A total of 35 of the patients required face-to-face fracture clinic appointments, nine patients needed surgical procedures.

To date, 18 of the patients have required time off work, totalling in 75 weeks of absence.

Two of the patients activated major trauma protocol, which is when an ambulance crew suggests severe injuries and a full team including emergency surgeons are required to meet the ambulance when it arrives at the hospital, Mr Bodansky explained.

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In the seven-month period before the Voi e-scooter trial started, there were just six e-scooter injuries compared with 51 during the seven months the surgical team were monitoring the situation.

Conclusion and reaction

Mr Bodansky said: “E-scooters are a really useful way to travel, they are a relatively new phenomenon in the UK and people are curious and excited about them.

“But what people need to remember is that if they are not paying attention when they are riding and lose control, they risk life-changing injuries.”

He said someone who has complex surgery following an e-scooter crash could be in hospital for a week and might be off work for around 12 weeks.

The researchers concluded the use of e-scooters had been associated with a ‘marked increase in musculoskeletal trauma’ and there needs to be close regulation of e-scooters to ‘minimise the economic impact of managing patients’ with e-scooter injuries.

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In a joint statement, Liverpool City Council and Liverpool City Region Combined Authority said: “The e-scooter pilot scheme in Liverpool has been popular and successful to date. Safety is of vital importance in this trial and we’re working closely with Voi, Merseyside Police as well as with hospitals and public health leaders to track any issues.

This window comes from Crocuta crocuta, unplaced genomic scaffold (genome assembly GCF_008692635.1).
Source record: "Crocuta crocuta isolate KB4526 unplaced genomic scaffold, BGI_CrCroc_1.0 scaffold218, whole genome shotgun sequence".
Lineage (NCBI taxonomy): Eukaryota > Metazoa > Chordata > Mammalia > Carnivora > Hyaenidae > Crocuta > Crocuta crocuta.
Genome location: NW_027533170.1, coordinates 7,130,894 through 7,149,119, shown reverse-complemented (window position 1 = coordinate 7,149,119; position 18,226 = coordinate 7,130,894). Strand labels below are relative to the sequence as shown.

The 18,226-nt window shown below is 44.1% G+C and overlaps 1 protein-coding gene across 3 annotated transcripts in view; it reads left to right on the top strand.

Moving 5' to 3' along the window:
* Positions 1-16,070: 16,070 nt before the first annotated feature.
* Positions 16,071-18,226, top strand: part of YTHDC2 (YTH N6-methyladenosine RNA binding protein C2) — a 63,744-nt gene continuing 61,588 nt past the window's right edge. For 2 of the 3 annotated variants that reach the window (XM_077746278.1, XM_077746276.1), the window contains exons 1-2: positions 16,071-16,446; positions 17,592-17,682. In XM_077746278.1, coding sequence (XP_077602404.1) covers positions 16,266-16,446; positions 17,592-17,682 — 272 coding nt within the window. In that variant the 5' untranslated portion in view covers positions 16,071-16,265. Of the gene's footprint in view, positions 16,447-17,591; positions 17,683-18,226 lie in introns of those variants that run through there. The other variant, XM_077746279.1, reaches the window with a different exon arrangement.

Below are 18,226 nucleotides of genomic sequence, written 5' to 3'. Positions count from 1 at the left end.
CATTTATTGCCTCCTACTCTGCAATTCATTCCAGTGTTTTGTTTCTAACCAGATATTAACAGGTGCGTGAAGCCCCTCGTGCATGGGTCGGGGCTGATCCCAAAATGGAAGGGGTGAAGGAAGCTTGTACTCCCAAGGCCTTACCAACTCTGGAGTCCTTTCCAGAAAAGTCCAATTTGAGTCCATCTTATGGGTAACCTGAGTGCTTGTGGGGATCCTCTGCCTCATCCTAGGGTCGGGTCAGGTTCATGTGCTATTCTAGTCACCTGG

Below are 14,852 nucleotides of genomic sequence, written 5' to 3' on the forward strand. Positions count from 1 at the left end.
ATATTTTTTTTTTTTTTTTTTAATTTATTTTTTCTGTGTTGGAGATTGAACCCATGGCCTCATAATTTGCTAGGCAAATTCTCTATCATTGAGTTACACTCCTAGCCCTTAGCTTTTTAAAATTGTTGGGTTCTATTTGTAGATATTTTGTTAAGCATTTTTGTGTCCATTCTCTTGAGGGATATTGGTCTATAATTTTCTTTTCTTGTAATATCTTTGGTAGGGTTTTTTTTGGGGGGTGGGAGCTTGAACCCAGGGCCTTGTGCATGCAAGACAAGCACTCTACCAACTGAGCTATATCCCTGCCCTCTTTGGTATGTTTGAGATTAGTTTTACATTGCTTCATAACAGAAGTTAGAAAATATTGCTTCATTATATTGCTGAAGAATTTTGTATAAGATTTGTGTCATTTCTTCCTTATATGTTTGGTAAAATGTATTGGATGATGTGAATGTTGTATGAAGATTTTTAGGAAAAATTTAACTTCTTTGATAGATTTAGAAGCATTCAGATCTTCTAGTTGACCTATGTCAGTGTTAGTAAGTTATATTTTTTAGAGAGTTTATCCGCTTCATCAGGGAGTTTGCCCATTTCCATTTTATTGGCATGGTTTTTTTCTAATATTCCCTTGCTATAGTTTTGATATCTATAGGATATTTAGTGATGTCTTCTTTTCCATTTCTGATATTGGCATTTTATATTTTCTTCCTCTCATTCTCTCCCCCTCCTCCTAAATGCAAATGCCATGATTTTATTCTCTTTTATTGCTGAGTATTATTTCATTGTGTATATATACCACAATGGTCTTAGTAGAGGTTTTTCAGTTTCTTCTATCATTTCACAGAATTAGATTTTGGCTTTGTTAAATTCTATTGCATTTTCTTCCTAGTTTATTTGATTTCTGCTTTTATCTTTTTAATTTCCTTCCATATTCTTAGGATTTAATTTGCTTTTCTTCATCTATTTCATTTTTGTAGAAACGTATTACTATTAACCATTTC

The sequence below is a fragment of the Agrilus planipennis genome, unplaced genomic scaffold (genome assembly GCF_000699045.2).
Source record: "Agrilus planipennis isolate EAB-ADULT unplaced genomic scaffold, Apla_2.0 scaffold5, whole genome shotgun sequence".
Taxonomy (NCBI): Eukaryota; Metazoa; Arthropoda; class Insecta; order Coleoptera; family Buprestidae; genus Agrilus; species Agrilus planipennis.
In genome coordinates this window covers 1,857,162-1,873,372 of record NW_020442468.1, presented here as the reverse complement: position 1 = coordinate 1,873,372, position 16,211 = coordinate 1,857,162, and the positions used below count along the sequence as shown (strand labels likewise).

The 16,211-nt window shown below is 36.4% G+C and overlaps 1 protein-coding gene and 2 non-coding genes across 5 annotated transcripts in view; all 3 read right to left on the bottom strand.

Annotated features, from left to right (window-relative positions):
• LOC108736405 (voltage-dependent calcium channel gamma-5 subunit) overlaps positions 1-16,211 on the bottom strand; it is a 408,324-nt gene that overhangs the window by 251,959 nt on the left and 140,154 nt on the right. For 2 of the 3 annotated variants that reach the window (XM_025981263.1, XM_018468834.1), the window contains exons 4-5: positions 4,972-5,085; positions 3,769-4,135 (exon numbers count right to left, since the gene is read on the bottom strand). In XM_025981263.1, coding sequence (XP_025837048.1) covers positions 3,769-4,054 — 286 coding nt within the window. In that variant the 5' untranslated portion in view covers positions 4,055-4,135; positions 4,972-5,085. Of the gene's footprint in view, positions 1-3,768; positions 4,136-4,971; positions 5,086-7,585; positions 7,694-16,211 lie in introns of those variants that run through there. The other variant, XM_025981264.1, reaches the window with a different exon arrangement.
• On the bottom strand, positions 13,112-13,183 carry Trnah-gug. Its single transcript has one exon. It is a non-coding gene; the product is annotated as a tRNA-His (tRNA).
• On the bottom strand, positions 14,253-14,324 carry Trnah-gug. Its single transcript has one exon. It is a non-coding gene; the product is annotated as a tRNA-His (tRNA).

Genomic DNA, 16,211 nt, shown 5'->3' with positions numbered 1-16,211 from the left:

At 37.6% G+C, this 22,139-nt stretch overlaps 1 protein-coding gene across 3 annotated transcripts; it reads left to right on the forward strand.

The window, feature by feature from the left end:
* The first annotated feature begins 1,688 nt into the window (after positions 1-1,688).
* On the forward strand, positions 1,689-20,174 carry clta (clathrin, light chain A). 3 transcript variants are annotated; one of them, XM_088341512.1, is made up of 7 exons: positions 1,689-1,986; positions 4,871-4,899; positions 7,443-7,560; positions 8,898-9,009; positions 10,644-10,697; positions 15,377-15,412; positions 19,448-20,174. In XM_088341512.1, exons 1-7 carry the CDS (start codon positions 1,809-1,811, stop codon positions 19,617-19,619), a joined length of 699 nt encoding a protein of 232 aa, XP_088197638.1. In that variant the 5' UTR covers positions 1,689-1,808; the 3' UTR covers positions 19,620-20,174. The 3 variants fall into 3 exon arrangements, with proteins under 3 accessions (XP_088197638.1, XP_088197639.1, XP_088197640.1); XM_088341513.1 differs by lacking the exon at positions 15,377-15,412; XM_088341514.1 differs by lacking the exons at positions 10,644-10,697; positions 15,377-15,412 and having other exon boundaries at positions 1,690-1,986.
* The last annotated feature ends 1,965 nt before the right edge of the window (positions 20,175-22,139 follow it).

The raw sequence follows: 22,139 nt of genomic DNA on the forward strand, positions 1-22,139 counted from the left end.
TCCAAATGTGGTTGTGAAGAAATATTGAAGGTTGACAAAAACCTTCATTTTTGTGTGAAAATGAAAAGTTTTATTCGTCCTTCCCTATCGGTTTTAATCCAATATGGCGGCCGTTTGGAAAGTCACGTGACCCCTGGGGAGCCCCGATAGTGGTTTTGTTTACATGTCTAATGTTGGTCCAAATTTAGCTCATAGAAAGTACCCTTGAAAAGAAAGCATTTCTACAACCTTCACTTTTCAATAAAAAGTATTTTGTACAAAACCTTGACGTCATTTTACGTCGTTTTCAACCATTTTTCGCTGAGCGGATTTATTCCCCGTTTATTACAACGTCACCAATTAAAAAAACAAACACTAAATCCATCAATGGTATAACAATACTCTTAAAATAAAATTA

“A number of additional measures have already been rolled out to help ensure the e-scooters are being used safely and properly.”

A DfT spokesperson said: “Safety will always be our top priority and the trials currently taking place in 32 regions across England are allowing us to better understand the benefits of e-scooters and their impact on public space.

“E-scooters could help ease the burden on our transport network while creating a green legacy. By encouraging a shift away from private cars, e-scooters can improve air quality and reduce greenhouse gas emissions across the UK as we build back greener.”

A Voi spokesperson said: Voi e-scooters have proven to be incredibly popular with the people of Liverpool as a safe, convenient, and environmentally friendly way to get around - to date, over 1.2 million rides have been taken in the city. So when an accident or injury does occur, however extremely rare to a rider, pedestrian, or other road user, it is deeply regrettable.

“David Bodansky’s research is part of an ongoing project, which Voi has supported, to fully understand and identify the conditions that significantly impact e-scooter safety so that we can deliver our ‘Vision Zero’ commitment to achieving zero fatalities or major injuries by 2030. This is something which sets us apart from our competitors in the UK, as well as those selling private scooters - which remain illegal for use on public roads.

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“We are determined to work together with our riders and partners, including the police, local authorities, and safety and medical experts, to improve infrastructure overall to make micro-mobility safer. At the same time, we will continue to innovate with new safety features and to educate our users.”